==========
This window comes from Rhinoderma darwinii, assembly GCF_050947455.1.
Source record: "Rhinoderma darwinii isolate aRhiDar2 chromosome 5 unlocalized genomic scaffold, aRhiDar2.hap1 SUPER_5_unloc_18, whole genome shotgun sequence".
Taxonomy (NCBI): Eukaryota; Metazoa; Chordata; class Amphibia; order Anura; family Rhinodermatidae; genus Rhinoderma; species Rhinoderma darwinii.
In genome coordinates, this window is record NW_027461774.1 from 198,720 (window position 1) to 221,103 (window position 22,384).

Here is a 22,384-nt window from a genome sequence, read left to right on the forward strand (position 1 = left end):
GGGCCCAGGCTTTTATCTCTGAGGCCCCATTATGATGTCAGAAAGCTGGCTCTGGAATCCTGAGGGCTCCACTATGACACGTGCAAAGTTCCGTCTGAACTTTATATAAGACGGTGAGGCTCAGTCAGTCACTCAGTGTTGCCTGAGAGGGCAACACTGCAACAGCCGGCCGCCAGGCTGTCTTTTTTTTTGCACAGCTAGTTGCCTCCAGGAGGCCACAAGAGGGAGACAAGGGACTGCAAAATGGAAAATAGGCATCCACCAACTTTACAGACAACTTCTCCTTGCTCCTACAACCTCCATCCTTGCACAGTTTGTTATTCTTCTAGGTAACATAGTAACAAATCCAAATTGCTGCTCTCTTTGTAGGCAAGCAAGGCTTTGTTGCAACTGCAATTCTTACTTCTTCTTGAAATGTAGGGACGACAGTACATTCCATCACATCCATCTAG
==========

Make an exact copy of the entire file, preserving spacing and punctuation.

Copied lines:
This window comes from Rhinoderma darwinii, assembly GCF_050947455.1.
Source record: "Rhinoderma darwinii isolate aRhiDar2 chromosome 5 unlocalized genomic scaffold, aRhiDar2.hap1 SUPER_5_unloc_18, whole genome shotgun sequence".
Taxonomy (NCBI): Eukaryota; Metazoa; Chordata; class Amphibia; order Anura; family Rhinodermatidae; genus Rhinoderma; species Rhinoderma darwinii.
In genome coordinates, this window is record NW_027461774.1 from 198,720 (window position 1) to 221,103 (window position 22,384).

Here is a 22,384-nt window from a genome sequence, read left to right on the forward strand (position 1 = left end):
GGGCCCAGGCTTTTATCTCTGAGGCCCCATTATGATGTCAGAAAGCTGGCTCTGGAATCCTGAGGGCTCCACTATGACACGTGCAAAGTTCCGTCTGAACTTTATATAAGACGGTGAGGCTCAGTCAGTCACTCAGTGTTGCCTGAGAGGGCAACACTGCAACAGCCGGCCGCCAGGCTGTCTTTTTTTTTGCACAGCTAGTTGCCTCCAGGAGGCCACAAGAGGGAGACAAGGGACTGCAAAATGGAAAATAGGCATCCACCAACTTTACAGACAACTTCTCCTTGCTCCTACAACCTCCATCCTTGCACAGTTTGTTATTCTTCTAGGTAACATAGTAACAAATCCAAATTGCTGCTCTCTTTGTAGGCAAGCAAGGCTTTGTTGCAACTGCAATTCTTACTTCTTCTTGAAATGTAGGGACGACAGTACATTCCATCACATCCATCTAG